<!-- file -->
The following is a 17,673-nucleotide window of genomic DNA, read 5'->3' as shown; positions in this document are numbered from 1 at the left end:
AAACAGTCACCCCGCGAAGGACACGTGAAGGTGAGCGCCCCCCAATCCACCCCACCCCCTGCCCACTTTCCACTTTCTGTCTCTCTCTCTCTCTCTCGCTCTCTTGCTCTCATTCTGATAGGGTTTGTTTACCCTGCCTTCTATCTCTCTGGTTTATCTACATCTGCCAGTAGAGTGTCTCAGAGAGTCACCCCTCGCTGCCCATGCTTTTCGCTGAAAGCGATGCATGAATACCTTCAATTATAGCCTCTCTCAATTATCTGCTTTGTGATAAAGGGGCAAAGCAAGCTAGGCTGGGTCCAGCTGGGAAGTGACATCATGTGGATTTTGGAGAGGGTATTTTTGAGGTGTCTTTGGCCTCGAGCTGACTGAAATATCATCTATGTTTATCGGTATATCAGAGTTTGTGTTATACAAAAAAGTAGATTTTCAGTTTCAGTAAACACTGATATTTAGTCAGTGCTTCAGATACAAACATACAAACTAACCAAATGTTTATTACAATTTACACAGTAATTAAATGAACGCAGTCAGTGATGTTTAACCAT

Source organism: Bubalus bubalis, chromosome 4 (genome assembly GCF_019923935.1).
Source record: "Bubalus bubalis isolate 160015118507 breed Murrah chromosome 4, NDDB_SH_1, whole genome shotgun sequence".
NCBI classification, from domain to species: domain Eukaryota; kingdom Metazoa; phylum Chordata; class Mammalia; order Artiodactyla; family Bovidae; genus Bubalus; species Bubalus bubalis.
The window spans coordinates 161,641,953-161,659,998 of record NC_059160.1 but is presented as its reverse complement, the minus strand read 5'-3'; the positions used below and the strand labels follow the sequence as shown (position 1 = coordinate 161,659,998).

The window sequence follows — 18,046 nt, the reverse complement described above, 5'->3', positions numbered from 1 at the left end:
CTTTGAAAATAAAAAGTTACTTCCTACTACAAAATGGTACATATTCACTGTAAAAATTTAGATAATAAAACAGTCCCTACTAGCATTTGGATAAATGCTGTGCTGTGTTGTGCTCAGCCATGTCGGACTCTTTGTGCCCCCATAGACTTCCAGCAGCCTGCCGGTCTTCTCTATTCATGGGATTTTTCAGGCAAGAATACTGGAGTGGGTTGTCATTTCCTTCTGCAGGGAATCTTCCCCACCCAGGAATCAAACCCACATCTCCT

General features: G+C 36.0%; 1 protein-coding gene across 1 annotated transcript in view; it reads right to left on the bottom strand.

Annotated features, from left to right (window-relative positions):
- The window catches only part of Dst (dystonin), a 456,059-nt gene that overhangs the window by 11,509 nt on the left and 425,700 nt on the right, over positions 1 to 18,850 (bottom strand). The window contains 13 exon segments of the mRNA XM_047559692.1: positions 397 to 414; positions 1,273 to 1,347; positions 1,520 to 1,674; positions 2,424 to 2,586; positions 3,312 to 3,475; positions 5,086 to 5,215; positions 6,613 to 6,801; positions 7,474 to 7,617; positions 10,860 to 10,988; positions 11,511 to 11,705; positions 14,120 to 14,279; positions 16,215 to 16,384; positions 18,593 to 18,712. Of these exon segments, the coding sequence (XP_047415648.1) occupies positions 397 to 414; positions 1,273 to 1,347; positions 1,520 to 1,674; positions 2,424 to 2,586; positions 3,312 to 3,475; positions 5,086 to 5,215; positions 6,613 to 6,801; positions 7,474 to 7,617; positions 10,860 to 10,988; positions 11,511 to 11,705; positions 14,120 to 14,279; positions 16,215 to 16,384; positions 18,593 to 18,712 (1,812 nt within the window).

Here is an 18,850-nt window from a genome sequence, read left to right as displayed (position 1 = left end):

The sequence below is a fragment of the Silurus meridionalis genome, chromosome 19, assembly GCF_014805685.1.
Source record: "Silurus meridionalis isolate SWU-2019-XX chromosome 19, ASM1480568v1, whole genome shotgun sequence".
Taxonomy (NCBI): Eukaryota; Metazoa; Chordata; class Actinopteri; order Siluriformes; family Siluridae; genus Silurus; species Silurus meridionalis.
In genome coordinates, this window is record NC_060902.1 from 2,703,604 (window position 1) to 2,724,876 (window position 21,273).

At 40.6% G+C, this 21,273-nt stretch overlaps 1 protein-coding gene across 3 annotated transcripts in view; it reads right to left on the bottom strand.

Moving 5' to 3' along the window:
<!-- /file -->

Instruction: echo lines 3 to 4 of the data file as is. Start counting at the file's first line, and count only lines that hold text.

Source organism: Bubalus bubalis, chromosome 4 (genome assembly GCF_019923935.1).
Source record: "Bubalus bubalis isolate 160015118507 breed Murrah chromosome 4, NDDB_SH_1, whole genome shotgun sequence".